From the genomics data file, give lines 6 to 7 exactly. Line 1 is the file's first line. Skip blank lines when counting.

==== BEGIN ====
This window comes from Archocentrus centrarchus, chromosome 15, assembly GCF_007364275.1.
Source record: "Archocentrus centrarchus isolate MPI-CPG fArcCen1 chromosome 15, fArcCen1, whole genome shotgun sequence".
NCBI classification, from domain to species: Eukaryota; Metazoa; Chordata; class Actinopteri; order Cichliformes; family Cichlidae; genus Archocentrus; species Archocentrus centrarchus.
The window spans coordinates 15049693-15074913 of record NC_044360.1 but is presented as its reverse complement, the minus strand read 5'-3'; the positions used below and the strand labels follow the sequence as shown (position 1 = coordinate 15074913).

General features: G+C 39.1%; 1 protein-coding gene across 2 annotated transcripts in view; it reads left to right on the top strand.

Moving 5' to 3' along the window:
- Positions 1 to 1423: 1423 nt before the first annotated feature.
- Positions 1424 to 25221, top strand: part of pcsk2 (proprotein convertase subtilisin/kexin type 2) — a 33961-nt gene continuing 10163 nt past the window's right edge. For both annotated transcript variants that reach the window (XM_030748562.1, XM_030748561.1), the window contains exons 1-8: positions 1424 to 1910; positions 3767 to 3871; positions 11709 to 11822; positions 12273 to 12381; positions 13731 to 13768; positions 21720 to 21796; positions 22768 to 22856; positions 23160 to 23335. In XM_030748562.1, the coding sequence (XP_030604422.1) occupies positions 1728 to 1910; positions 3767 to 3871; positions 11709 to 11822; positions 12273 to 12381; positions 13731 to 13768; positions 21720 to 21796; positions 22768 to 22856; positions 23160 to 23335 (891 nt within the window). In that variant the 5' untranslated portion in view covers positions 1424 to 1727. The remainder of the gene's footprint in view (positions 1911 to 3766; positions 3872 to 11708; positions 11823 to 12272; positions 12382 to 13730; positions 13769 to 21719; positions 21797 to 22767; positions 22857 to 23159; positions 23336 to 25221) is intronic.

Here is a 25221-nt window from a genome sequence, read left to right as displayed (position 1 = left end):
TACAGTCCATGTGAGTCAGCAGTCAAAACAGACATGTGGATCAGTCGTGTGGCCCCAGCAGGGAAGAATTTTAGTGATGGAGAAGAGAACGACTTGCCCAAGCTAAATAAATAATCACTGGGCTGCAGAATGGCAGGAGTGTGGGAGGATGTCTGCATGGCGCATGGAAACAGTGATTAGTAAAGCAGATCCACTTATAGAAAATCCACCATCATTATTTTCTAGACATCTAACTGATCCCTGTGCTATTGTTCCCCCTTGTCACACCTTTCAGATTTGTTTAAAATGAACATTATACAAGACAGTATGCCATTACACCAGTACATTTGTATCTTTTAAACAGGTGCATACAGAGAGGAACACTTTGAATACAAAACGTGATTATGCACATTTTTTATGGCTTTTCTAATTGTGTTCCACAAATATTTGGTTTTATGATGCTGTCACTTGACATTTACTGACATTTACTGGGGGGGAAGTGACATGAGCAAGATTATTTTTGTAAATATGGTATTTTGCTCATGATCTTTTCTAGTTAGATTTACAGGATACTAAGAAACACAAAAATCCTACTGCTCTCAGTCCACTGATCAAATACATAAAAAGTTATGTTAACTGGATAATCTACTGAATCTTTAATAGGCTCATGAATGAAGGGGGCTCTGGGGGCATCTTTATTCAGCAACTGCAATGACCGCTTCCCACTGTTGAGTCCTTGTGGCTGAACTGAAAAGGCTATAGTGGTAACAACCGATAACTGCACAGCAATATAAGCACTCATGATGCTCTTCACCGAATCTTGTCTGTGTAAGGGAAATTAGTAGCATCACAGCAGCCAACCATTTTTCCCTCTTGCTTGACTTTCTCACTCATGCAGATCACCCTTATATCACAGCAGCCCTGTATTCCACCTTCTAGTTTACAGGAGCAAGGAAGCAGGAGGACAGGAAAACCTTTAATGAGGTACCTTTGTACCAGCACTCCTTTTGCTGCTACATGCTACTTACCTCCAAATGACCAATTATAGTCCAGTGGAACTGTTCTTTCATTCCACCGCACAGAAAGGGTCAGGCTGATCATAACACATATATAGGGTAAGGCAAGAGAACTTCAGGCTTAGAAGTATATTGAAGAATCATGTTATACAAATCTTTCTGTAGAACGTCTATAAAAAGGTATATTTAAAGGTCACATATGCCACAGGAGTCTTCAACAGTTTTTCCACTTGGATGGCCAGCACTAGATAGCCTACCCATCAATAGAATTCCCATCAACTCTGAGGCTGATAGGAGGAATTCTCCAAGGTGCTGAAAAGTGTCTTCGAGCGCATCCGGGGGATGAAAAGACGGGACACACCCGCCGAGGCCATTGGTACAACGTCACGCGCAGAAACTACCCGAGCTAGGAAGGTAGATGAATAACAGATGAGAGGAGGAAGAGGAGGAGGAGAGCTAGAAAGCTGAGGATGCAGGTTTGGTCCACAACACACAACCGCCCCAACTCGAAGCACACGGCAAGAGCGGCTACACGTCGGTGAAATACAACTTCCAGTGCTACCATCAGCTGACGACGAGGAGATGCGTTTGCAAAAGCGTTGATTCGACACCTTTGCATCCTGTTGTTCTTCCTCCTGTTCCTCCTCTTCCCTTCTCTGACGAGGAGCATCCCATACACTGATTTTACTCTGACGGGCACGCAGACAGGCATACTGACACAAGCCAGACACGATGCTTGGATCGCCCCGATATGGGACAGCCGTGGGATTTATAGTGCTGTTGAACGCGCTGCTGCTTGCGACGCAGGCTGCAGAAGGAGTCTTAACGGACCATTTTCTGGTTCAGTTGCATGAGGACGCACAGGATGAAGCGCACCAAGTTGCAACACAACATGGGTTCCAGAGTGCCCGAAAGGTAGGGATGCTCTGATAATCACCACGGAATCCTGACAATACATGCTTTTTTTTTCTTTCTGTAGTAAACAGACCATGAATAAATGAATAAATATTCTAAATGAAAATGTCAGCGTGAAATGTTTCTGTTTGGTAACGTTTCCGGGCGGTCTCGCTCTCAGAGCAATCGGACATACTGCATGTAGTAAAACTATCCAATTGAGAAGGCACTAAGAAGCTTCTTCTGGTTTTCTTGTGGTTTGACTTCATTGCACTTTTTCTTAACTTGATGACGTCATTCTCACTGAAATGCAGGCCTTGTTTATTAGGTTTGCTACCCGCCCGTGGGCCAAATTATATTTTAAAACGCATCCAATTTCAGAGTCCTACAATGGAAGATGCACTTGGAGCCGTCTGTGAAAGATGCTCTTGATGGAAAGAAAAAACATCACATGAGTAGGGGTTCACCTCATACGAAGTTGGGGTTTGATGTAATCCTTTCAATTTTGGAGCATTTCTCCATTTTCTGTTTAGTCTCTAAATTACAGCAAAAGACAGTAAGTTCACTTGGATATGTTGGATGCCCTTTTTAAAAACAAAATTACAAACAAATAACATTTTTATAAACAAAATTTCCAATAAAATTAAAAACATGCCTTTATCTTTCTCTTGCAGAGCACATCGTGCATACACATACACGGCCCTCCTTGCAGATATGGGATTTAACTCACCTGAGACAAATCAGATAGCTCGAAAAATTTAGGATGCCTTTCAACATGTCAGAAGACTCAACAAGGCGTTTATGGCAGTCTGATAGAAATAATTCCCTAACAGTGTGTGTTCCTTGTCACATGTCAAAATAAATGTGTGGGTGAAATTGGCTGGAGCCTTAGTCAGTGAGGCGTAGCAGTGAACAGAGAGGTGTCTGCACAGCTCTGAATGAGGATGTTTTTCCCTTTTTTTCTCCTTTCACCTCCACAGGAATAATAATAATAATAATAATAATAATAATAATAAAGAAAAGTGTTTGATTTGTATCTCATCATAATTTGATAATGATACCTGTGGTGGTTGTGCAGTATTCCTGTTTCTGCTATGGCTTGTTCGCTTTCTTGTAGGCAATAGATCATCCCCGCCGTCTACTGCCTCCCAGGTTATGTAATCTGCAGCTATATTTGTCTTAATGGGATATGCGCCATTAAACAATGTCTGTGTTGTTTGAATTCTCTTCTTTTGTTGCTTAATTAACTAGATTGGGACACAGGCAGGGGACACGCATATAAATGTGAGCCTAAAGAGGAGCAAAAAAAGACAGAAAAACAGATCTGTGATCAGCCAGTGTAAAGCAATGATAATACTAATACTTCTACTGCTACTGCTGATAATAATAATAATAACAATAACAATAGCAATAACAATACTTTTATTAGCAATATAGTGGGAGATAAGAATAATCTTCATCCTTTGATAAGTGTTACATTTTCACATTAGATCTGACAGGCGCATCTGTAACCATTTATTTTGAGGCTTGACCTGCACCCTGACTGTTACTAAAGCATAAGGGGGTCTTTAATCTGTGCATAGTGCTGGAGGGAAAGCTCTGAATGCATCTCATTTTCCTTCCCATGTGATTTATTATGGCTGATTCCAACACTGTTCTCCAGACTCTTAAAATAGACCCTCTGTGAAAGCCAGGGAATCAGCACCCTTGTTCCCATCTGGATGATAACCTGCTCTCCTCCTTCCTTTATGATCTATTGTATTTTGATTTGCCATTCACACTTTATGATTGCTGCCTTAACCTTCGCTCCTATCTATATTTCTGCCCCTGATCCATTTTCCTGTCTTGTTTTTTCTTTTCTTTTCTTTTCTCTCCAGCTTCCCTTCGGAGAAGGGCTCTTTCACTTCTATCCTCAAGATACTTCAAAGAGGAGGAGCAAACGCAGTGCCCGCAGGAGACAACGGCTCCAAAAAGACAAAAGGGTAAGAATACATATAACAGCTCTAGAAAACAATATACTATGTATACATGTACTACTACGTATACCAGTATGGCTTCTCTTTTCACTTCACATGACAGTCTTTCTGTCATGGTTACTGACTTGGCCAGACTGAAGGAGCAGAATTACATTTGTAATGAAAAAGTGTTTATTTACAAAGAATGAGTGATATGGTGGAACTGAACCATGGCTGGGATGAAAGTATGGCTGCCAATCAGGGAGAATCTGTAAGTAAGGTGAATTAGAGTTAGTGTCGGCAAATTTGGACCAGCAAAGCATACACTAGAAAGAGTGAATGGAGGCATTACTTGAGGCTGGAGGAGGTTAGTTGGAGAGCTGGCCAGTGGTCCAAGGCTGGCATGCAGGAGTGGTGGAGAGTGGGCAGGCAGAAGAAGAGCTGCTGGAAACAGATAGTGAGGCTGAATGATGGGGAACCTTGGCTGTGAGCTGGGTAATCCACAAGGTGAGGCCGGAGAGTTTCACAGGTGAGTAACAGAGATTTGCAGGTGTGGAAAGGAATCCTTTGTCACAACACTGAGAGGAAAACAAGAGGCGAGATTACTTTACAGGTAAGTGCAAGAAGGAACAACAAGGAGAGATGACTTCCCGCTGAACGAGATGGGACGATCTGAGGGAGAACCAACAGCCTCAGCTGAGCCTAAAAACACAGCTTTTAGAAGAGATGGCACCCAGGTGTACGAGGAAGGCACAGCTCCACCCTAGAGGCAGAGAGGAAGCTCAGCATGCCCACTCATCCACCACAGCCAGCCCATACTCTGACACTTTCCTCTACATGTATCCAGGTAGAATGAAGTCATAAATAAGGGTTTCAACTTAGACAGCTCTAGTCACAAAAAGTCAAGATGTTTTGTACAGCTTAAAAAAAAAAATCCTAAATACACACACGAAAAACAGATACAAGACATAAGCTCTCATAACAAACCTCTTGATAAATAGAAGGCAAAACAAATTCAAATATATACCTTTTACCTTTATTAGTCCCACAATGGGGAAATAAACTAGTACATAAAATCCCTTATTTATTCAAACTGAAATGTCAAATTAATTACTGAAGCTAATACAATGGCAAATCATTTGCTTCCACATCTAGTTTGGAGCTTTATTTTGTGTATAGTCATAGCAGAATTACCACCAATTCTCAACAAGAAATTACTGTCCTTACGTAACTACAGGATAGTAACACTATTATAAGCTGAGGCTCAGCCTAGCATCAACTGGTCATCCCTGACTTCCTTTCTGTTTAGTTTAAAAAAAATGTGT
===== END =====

Moving 5' to 3' along the window:
- Positions 1 to 1423: 1423 nt before the first annotated feature.